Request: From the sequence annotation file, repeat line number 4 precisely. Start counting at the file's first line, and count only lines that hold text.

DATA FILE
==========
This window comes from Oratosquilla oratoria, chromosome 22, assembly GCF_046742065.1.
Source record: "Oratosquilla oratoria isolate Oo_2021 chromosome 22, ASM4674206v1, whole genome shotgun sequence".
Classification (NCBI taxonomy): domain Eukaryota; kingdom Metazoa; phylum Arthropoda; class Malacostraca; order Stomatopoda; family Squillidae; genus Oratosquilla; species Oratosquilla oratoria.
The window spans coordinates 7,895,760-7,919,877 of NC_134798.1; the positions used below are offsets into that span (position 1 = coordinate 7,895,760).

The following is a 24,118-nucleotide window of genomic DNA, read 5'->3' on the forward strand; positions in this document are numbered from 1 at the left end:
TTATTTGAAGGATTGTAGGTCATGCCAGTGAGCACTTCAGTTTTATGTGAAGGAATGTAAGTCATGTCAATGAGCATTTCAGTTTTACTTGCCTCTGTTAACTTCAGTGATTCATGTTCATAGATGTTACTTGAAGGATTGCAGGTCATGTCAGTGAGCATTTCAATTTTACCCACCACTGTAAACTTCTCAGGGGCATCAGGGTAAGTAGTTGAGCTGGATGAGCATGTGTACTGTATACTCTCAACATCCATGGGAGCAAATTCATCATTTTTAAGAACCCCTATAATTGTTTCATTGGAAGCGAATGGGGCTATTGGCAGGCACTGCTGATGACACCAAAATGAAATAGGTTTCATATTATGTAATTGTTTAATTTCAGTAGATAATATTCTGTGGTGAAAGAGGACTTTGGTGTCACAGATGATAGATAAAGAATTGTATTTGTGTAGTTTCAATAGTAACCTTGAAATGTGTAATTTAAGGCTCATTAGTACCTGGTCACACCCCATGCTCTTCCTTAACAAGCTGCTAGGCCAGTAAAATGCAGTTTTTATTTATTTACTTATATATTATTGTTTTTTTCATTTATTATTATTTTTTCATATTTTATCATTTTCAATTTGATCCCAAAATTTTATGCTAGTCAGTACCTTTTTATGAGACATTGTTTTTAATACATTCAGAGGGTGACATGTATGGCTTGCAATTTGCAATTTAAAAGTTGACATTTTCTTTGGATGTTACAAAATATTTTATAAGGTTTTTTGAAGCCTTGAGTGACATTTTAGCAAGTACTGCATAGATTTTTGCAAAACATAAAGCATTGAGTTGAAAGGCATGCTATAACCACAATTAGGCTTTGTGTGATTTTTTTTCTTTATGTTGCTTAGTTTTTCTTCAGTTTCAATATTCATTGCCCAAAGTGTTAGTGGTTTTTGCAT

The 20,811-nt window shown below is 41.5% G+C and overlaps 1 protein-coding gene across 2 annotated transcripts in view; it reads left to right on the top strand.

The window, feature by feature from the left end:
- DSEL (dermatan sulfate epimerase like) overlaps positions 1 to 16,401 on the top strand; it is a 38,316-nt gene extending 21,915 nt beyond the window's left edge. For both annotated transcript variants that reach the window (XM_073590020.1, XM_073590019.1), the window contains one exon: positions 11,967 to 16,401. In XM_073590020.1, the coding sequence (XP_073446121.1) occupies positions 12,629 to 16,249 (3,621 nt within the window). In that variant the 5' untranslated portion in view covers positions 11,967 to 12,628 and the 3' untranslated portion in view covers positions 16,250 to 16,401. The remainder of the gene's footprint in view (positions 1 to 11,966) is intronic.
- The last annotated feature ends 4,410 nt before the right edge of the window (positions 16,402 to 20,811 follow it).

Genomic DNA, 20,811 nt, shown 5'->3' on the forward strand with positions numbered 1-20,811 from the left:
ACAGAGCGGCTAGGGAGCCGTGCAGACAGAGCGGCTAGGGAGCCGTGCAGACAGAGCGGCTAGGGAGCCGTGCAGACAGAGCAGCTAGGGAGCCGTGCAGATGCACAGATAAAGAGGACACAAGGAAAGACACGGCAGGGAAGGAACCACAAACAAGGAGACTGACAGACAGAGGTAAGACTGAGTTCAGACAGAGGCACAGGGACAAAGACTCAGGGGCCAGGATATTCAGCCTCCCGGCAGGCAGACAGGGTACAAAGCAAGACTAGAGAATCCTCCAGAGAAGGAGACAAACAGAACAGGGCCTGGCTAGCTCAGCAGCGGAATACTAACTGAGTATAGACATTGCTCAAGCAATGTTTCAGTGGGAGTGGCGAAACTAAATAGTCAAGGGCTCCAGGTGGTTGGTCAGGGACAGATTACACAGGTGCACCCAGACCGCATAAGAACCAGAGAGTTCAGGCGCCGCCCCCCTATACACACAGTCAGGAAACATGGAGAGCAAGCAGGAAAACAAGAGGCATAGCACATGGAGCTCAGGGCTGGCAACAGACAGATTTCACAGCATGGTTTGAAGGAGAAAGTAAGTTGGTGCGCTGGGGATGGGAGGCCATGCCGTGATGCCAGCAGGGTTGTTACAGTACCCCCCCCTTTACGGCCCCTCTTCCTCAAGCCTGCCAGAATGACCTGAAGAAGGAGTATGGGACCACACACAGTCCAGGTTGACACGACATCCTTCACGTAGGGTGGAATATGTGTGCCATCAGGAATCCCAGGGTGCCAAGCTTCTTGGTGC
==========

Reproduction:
The window spans coordinates 7,895,760-7,919,877 of NC_134798.1; the positions used below are offsets into that span (position 1 = coordinate 7,895,760).